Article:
We are particularly proud of the 270 worldwide employees of TBS and our affiliate agencies who executed our business plan so capably and efficiently. These employees are our company’s biggest assets and set us apart from the traditional dry cargo shipping companies by enabling us to deliver the TBS Five Star Service to our customers; ocean transportation, logistics, port services, operations and strategic planning. Overall 2007 has been a very strong year as indicated by our financial and operational performance. And I will now take you through these achievements in more details starting with the next slide, number four.

Number four presents our business development. In 2007 we expanded our TBS Pacific service with the introduction of a steel parcel service from China, Korea and Japan to the west coast of South America. We established a steel, general cargo and project service from China, Korea and Japan to Brazil and Argentina. We now service all coasts of Latin America from Asia. We developed a backhaul steam and industrial coal transport business from Columbia and Venezuela to Brazil and Argentina. We introduced a new service from Argentina and Brazil into the Mediterranean. We secured a new, two year contract for the transportation of about 2 million tons of aggregates in the Middle East. We secured a one year contract for the transportation of about 250,000 tons of grain from the United States to the Caribbean. We opened our TBS Logistics headquarters in Houston, Texas to work with our international logistic partners and our affiliate agencies to develop our international project logistics capabilities. But most importantly, TBS is benefiting from the current positive freight environment as we renewed Contracts of Affreightment for 2008 at increased freight rates compared to our 2007 experience.

In conclusion 2007 brought a number of positive results to TBS many of which will carry forward into 2008.

Now let’s turn to slide five, our continued fleet expansion and renewal. We have doubled our fleet in the last three years continuing the implementation of our business first, fleet second strategy. As of today our operational fleet consists of 41 vessels, comprising 22 tweendeckers and 19 handymax/handysize bulk carriers. We expect to take delivery of two more vessels; one multipurpose tweendecker with delivery in Q1 2008 and one handymax bulk carrier delivery by Q2 2008. In 2007 we initiated our new building program ensuring the expansion and renewal of our fleet for the longer term. Our program to build six Roymar Class 34,000 dwt multipurpose vessels with retractable tweendecks is progressing with the laying of the keel of the first vessel taking place this month. We are scheduled to receive delivery of two vessels in 2009 and four vessels in 2010.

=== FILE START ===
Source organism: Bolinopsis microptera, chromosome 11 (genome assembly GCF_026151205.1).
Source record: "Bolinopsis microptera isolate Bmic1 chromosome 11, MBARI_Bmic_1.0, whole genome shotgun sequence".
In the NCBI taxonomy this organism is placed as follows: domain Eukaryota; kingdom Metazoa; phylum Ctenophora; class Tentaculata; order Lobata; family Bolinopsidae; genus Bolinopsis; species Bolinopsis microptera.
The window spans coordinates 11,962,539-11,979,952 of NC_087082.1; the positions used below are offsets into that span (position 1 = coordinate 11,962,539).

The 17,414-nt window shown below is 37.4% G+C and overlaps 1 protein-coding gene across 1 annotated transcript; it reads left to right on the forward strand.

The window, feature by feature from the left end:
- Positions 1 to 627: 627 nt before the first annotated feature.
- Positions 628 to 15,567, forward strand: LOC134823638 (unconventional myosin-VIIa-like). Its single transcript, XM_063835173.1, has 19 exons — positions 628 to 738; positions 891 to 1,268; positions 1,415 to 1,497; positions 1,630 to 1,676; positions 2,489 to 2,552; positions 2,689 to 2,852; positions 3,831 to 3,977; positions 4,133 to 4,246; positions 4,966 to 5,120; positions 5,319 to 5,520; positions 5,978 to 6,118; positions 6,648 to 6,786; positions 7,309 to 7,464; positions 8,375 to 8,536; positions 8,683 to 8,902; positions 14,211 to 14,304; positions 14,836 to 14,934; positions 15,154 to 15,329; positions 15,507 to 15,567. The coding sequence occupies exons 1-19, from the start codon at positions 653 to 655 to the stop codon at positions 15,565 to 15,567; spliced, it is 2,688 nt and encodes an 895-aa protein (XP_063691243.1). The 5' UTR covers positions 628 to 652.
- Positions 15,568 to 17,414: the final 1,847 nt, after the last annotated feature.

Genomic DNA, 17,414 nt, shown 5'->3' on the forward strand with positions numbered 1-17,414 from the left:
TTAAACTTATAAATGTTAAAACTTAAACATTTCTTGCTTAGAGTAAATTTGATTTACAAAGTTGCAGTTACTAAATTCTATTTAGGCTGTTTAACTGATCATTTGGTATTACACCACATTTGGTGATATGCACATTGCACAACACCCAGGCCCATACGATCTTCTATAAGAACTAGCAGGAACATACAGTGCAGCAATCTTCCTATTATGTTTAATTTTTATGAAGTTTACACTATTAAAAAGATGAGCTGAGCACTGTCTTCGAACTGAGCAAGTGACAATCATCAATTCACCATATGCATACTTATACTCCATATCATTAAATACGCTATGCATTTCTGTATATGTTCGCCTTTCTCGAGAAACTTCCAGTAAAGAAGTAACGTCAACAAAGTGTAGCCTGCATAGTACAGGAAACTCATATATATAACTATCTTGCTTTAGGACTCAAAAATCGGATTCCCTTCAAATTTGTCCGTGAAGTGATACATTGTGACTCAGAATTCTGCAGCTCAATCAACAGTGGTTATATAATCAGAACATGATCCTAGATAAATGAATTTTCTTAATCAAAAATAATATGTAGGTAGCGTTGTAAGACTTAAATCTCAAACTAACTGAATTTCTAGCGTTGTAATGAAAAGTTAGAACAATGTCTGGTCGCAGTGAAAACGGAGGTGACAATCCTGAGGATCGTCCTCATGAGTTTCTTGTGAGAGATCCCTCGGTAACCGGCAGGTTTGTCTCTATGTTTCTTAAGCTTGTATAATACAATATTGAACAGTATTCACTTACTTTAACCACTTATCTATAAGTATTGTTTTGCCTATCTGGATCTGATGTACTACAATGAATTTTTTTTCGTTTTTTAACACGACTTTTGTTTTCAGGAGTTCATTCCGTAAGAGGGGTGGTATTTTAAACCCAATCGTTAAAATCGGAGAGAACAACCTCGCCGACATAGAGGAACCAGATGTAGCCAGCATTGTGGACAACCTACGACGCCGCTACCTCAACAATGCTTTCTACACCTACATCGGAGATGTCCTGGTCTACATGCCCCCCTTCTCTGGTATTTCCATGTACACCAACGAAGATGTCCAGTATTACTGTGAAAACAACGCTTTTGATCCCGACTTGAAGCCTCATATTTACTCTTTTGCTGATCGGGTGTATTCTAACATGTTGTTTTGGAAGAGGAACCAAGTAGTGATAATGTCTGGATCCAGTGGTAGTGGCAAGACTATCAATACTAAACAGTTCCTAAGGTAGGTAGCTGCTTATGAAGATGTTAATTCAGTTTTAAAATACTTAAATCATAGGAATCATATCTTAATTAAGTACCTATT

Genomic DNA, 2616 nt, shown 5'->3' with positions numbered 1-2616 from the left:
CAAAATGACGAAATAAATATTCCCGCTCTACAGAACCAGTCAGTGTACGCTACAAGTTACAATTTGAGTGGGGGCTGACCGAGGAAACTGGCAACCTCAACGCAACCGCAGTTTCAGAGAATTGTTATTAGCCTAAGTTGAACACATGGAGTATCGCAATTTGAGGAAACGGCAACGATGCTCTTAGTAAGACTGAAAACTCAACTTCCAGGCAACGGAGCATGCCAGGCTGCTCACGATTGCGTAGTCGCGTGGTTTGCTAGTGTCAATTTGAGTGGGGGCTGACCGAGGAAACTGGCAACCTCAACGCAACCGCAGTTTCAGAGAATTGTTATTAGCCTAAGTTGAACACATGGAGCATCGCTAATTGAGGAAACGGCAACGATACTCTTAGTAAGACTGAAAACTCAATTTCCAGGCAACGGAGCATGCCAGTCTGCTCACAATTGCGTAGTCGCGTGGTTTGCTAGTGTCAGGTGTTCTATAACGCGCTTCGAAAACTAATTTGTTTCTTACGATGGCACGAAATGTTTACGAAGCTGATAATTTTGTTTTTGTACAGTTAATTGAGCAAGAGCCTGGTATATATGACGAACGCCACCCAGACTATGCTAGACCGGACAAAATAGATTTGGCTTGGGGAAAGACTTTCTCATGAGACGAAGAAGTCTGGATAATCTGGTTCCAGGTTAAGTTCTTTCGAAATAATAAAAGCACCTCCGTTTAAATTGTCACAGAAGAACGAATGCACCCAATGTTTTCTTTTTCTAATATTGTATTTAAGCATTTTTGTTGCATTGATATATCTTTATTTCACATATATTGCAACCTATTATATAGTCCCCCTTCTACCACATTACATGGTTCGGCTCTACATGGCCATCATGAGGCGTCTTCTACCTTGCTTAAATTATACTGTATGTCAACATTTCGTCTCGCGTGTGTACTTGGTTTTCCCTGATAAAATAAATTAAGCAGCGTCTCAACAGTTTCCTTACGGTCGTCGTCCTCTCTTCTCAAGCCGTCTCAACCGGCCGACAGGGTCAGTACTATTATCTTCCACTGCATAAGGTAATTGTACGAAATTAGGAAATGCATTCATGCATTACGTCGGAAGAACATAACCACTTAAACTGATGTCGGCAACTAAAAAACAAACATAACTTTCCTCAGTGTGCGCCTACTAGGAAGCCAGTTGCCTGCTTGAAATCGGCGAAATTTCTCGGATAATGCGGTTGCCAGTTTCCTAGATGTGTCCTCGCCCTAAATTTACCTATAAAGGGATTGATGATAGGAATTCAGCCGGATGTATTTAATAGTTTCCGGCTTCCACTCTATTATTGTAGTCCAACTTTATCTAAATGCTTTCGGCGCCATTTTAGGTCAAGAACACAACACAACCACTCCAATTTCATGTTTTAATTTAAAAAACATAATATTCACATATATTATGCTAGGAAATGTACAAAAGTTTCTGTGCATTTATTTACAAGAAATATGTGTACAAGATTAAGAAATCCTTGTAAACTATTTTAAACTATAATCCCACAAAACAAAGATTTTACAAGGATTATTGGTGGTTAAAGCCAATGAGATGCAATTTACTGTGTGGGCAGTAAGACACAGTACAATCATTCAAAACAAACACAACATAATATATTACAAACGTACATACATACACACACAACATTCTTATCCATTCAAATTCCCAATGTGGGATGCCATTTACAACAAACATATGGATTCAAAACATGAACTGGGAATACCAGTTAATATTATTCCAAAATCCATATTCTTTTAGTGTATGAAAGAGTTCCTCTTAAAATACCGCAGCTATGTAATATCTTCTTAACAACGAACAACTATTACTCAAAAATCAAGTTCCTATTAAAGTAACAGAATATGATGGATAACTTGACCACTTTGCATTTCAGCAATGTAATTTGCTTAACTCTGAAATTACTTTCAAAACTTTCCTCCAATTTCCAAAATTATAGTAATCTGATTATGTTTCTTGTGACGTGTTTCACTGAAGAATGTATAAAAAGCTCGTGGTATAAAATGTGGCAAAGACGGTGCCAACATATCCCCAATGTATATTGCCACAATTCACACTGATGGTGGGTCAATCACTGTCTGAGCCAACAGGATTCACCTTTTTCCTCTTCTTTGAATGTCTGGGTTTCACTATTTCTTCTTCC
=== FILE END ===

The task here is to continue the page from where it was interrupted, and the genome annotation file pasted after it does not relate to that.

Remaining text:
Now let’s look at slide number six referring to TBS today. TBS is strongly positioned to participate in the expanding globalization of world trade particularly in the project business relating to the steel, mining, energy and construction industries. We have strong franchises in Latin America, East Asia, the Middle East and Africa. Our TBS fleet of multipurpose tweendeckers is uniquely suited to the transportation of project cargos and our portside and inland portside and inland logistics services enable TBS to provide complete solutions for the project's transportation requirements. We completed our extensive vessel drydock and upgrade program. With this proactive accelerated drydock and upgrade program, we lessened maintenance requirements in later years and improved the operational flexibility and versatility of our fleet.

TBS is a full service transportation provider. We own our own vessels. We have established trade lanes with regular service. In addition to ocean transportation, we provide our customers with port services, logistics solutions, operational capability and participate with their management in long term strategic planning. We have dedicated employees throughout Latin America and East Asia who are in constant communication with our customers to anticipate and service their transportation requirements. This builds customer loyalty and sets TBS apart from the traditional dry cargo shipping companies.